At the end of the Phase II/III trial, a PMA CDx will be analyzed for its clinical utility and label considerations[37]. Once approved by the FDA, the drug moves into the market launch and commercialization phase. While the road to FDA approval is rigorous, the post-approval phase can be even more tumultuous[38]. In the development of Xalkori against NSCLC, drug developer Pfizer and CDx developer Abbott Molecular Inc. were initially reported to have difficulty agreeing on the best approach to CDx development, but the path to approval became more defined once they viewed one another as collaborators[39]. The need for thoughtful partnering cannot be overstated since work from development to clinical trials to post-approval marketing and beyond requires a team effort among multiple players. Basic research organizations, pharmaceutical companies, CROs, hospitals, and medical device companies are all indispensable contributors that need to work seamlessly to bring patients the state-of-the-art care they deserve.

CONCLUSION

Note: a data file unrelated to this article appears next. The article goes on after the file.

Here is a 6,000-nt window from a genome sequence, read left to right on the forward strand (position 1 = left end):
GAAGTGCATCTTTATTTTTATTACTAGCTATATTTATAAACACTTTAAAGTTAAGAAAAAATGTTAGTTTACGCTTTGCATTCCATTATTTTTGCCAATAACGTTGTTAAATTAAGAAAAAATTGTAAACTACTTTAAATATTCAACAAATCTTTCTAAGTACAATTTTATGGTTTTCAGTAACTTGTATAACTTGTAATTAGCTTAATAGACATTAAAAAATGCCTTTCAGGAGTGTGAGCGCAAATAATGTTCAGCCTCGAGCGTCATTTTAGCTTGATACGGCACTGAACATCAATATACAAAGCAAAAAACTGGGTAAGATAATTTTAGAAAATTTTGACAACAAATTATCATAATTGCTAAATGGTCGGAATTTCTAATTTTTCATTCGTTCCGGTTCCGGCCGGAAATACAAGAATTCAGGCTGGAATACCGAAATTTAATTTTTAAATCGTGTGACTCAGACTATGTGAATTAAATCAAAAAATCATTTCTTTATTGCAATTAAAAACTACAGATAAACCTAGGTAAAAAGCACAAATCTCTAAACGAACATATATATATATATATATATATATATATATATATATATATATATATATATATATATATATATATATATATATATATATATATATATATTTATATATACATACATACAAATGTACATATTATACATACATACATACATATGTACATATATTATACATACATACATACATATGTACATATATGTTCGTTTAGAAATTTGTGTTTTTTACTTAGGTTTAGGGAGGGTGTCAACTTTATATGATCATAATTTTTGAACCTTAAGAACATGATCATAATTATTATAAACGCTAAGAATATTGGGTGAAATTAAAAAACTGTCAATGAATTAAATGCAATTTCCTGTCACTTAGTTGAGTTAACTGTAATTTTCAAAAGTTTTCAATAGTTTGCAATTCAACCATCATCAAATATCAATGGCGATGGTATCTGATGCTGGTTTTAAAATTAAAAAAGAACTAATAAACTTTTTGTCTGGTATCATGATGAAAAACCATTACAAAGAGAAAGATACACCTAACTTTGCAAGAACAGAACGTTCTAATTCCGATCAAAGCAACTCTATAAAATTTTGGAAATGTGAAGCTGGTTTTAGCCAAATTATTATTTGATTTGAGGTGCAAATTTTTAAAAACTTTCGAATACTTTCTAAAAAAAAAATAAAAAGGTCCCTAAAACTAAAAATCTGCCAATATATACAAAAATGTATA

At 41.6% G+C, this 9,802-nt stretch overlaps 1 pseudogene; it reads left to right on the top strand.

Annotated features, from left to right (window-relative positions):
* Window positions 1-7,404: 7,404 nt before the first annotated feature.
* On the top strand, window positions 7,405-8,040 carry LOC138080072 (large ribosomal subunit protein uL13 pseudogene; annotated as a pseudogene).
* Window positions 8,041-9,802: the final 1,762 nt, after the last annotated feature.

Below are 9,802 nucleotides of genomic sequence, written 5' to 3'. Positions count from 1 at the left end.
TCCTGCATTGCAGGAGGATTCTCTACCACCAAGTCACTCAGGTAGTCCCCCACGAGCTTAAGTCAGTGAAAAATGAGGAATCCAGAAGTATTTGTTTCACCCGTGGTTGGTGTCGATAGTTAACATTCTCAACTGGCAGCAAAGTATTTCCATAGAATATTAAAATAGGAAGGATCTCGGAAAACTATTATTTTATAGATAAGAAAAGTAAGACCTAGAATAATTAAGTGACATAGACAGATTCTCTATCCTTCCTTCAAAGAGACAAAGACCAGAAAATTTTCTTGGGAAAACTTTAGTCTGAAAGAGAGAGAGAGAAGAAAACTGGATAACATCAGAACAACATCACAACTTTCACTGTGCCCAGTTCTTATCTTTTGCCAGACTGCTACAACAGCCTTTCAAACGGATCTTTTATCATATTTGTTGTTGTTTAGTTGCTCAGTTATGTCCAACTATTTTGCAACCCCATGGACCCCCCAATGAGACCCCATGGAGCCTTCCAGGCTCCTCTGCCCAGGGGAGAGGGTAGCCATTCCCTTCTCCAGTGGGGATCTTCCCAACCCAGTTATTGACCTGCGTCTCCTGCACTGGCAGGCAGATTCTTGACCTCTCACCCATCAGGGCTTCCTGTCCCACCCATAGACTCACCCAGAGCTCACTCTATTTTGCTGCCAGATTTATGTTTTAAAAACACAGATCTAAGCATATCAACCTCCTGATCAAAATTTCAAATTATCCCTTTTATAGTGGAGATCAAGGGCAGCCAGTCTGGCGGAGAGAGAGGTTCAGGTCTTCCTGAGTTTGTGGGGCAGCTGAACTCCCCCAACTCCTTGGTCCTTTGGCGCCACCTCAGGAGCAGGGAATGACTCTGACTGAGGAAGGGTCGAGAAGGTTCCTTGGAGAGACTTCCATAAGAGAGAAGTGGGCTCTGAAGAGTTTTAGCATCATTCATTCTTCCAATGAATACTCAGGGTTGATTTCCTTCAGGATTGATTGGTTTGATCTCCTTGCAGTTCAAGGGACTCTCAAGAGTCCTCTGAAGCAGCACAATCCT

While the first companion diagnostic was approved as early as 1998[40], the field was slow to take off but currently shows promising growth[41]. Given the power of CDx in the diagnosis and treatment of diseases, the FDA is making strides to improve the approval process. In 2014, the FDA released its final regulatory guidance on CDx development that seeks to assist sponsors through the complex approval process.In line with the increased focus on CDx, the global CDx market was valued at $2.43 billion in 2019 and is forecasted to grow at a rate of 18.9% to an estimated $9.72 billion in 2027[41]. While the market for CDx continues to expand, many challenges must be addressed to fuel the growth of newer drugs and their CDx. The FDA recently released guidance describing how sponsors can expand the development and labeling of CDx so that it no longer applies to a single drug but to a specific group of oncology therapeutic products[42]. Evidence of this broadening in CDx approval came in 2022 when the FDA approved the FoundationOneCDx to determine which NSCLC patients, whose tumors harbor EGFR exon 19 deletions or exon 21 substitutions, are likely to benefit from EGFR tyrosine kinase inhibitors (TKIs) if the drug has previously been approved in that indication, demonstrating a willingness to adjust requirements to allow faster CDx development and expanded application.